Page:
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What to expect from Soroka with Braves

MLB.com @JonathanMayo

When Mike Soroka makes his Major League debut on Tuesday night in New York against the Mets, he'll be the youngest pitcher in the big leagues, and the second-youngest player at that level, behind only his teammate Ronald Acuna Jr. He might only be 20 years old, but Soroka sure doesn't pitch like it, and there's no reason to expect anything less than the usual from the right-hander for however long he's in Atlanta.

Ever since he was taken in the first round of the 2015 Draft out of the Canadian high school ranks, Soroka has shown a feel for pitching that has belied both his age and the general notion that young players from north of the border need more development time. Instead, MLB Pipeline's No. 30 prospect (No. 3 on the Braves' Top 30) has ridden the fast track, handling full-season ball extremely well in 2016, making a double-jump to Double-A in '17 look easy and knocking loudly on the big league door as an exceedingly young starter in Triple-A so far this year.

When Mike Soroka makes his Major League debut on Tuesday night in New York against the Mets, he'll be the youngest pitcher in the big leagues, and the second-youngest player at that level, behind only his teammate Ronald Acuna Jr. He might only be 20 years old, but Soroka sure doesn't pitch like it, and there's no reason to expect anything less than the usual from the right-hander for however long he's in Atlanta.

Ever since he was taken in the first round of the 2015 Draft out of the Canadian high school ranks, Soroka has shown a feel for pitching that has belied both his age and the general notion that young players from north of the border need more development time. Instead, MLB Pipeline's No. 30 prospect (No. 3 on the Braves' Top 30) has ridden the fast track, handling full-season ball extremely well in 2016, making a double-jump to Double-A in '17 look easy and knocking loudly on the big league door as an exceedingly young starter in Triple-A so far this year.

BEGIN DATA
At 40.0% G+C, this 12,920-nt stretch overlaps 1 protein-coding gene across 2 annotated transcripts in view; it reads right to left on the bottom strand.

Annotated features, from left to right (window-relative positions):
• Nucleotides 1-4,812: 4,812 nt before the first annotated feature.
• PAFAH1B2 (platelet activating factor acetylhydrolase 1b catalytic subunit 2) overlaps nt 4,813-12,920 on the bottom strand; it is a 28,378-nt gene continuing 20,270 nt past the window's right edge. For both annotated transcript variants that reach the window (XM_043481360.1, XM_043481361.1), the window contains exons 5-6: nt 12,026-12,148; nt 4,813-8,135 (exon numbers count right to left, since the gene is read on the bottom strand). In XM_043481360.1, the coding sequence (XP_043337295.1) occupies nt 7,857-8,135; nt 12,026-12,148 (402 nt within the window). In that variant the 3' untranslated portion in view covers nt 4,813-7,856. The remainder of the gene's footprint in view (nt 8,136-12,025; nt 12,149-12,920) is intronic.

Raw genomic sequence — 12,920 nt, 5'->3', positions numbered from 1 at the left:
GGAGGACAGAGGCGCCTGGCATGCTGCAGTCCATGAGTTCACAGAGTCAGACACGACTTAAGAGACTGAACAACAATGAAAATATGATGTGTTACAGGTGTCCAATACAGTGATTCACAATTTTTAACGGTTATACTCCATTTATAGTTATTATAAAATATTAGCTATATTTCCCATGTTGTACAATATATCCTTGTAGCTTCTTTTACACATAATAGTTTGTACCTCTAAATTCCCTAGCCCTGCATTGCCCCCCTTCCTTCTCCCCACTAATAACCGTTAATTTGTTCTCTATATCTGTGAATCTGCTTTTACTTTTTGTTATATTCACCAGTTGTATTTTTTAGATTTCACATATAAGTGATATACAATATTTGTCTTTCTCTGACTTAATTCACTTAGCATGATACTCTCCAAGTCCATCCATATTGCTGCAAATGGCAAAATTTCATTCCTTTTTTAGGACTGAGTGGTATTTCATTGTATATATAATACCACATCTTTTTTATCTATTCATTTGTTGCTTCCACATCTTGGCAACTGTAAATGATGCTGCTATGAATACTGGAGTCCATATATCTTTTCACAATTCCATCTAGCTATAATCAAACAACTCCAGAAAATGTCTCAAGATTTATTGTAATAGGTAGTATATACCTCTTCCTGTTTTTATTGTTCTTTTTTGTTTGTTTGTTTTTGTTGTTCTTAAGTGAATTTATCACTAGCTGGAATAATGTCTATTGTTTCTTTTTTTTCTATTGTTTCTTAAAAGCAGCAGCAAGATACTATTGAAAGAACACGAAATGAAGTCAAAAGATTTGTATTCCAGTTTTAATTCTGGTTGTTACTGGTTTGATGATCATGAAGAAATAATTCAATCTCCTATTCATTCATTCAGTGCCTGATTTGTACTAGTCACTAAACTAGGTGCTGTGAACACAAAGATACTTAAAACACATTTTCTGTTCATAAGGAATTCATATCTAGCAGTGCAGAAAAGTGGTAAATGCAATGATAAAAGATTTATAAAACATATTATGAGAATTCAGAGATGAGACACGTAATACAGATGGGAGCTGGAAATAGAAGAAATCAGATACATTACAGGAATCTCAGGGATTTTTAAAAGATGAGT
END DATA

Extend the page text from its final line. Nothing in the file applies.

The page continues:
• Braves' Top 30 Prospects list | Braves prospects stats

Yes, it's only been four starts with Gwinnett, but it's hard not to notice a continuation of a positive statistical trend for Soroka. Even with the aggressive placement in 2017, Soroka has improved his ERA, WHIP and batting average against as he's moved up:

2016: 3.02 ERA, 1.13 WHIP, .244 BAA
2017: 2.75 ERA, 1.09 WHIP, .233 BAA
2018: 1.99 ERA, 0.97 WHIP, .207 BAA

And this isn't a guy who struggles to get through five innings and then is done. With a 1.9 BB/9 ratio in his career, Soroka has logged serious innings without much effort, allowing him to top 140 innings in his first full season and throw more than 150 innings a year ago. Since the start of his first full season, he's been averaging better than 5.8 innings per start, an impressive rate considering how careful teams tend to be in terms of pitch count with young developing pitching prospects.

Soroka is far more than just a command specialist. The fact he controls an arsenal of above-average-to-plus pitches is what makes him one of the better pitching prospects in baseball. Soroka is just one of five pitchers on the Top 100 (and one of six across all 30 teams' Top 30s) to have three pitches that grade out at 55 or better to go along with 60 control.

Velocity-wise, Soroka's fastball might not grade out as a plus pitch, sitting typically in the 92-93 mph range. But he commands it so well and throws it with so much sink (1.33 GO/AO in career; 2.07 so far in 2018) that it gets a 60 on the 20-80 scouting scale. Soroka can add and subtract to his breaking ball to give it different looks and shapes, and the upper-80s hard slider version has looked a little tighter and sharper so far this season, helping to contribute to his better strikeout rate. He knows how and when to throw his above-average changeup, and his ability to throw all three for strikes at any point in the count is a huge reason why he's been so successful.

If it's possible, Soroka's overall pitchability has been even better in 2018, as he's been setting up and putting away hitters at an even better rate. That might be attributed to just normal progression. Soroka is a student of his craft and he continues to get better at what he does.

That's why the Braves felt comfortable giving Soroka this start, somewhat ahead of schedule. If it's just one outing for now, he will likely leave the Braves, and their fan base, thirsting for more. And even if Soroka somehow struggles, he will undoubtedly take what he learns from it and be ready to hit the Braves' rotation full-time later this season.

Jonathan Mayo is a reporter for MLB Pipeline. Follow him on Twitter @JonathanMayo and Facebook, and listen to him on the weekly Pipeline Podcast.

Atlanta Braves